This post was most recently updated on February 27th, 2023
People tend to find similarities in images. Let’s look through this amazing selection of images that have the same meaning, color, shape, and disposition.
Similarities often happen spontaneously and amaze us with the synchronicity of their emergence. There are surprising and unexplained coincidences in science, communication, and art: simultaneous and identical phrases in conversation or music rhapsodies.
However, the idea is often so engaging that you want to repeat it consciously. It is acceptable. The repetition is an effort to make the piece of art better or go the author’s way and learn something. Let’s look at the examples of visual pattern similarity and photo pairs that are similar but not the same.
Trolley by Robert Frank
Terrace de Cafe by William Klein
August Sander. Young Farmers/Jungbauern. 1914
The worst case is when a photographer creates a copy of someone else’s piece of work whether he is aware of it or not. The art project ‘Divine Cracks’ by Italian professional photographer Aliocha Merker won 1st place in the Fine Art category at the Golden Camera competition in 2014.
Aliosha Merker. Italy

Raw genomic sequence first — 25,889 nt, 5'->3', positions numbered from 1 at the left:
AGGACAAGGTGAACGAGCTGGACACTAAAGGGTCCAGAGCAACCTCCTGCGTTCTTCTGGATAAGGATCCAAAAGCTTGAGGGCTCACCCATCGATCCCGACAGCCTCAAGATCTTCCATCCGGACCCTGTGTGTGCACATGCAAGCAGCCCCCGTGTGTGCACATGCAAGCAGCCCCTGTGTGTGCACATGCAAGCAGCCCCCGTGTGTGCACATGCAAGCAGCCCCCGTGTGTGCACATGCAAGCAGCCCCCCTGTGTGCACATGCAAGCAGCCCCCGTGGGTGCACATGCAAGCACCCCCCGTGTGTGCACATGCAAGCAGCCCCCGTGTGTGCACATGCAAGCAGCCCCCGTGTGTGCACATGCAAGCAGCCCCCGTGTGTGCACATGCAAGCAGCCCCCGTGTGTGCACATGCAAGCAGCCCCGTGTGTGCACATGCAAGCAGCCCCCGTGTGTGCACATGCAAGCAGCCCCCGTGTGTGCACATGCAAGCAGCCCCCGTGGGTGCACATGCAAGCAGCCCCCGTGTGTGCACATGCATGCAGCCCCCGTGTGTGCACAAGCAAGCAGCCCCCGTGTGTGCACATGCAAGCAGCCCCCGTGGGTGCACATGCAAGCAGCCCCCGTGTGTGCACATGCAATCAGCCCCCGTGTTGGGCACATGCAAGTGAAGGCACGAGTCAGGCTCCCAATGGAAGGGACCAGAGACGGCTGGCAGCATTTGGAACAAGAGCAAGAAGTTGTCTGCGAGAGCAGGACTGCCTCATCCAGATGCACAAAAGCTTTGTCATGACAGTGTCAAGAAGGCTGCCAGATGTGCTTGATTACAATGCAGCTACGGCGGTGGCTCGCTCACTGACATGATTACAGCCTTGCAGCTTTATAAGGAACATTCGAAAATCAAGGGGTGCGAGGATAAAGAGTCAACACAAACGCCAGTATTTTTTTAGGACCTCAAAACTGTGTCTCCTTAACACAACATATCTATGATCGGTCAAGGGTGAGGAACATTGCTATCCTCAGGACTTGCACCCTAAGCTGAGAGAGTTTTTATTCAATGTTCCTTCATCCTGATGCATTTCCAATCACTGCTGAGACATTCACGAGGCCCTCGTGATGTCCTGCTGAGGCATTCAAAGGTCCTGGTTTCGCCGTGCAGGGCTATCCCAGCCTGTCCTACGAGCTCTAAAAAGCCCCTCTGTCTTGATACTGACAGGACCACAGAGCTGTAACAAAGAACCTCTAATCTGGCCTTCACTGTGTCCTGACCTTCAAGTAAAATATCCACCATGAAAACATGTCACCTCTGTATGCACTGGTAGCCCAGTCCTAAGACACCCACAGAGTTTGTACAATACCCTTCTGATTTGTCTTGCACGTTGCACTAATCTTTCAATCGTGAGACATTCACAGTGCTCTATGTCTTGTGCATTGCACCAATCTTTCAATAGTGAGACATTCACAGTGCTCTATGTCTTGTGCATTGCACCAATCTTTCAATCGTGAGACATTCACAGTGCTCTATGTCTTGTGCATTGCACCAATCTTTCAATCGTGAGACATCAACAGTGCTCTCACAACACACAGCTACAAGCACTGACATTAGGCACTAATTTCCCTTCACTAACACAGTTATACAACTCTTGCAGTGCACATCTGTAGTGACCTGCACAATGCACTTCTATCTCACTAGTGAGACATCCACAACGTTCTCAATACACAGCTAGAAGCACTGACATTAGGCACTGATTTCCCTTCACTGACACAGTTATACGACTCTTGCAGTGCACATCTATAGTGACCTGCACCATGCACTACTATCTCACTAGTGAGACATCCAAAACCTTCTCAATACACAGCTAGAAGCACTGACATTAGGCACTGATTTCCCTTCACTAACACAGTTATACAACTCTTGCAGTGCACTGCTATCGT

A very similar concept was used by the French architect and photographer Eric Marrian. In his artworks he depicted the human body made of alabaster – often in pretty much the manner, Merker did.
The worst approach is when a repetition is claimed to be the author’s original artwork. Here are two photographers covering the topic of emigration and refugees arriving in the EU with a series of very similar photos. Also check: building better backlinks
Samuel Ivin ‘Lingering Ghosts’: ‘The aim of my documentary photography project ‘Lingering Ghosts’ is to raise questions about the UK’s migration system and how the refugees feel themselves arriving in our country seeking safety. These ‘Lingering Ghosts’ cannot fully integrate into UK society and are up in the air for a long time. This often leads to the loss of dignity, purpose, and confidence. I hope to convey the feeling of disappointment and confusion of refugees losing their identity to the audience.
And here is a series of Robert Tappert – the Grand Prix winner at the Slovak Press Photo 2015 that covers the same topic with similar images. His collection has a shorter name – the #ID series.
The article is not about finding the first author in the series of repetitions. We just wanted to stress that people value the variety and originality in informational flows. And it does not depend on what tool is used for sending a message: photography, art, prose, or music. Thanks to the Internet, today any photographer can know beforehand how the topic of his project was covered by other photographers (if it was). And so he can avoid the repetitions.
Author: Vladyslava Rykova. Internet marketing expert. Maintains an author’s blog about marketing. Head of the MAVR marketing agency. Master of Business Administration (MBA). Work experience: 8 years in the field of Internet marketing. Author of the book “How to become an Internet marketer”.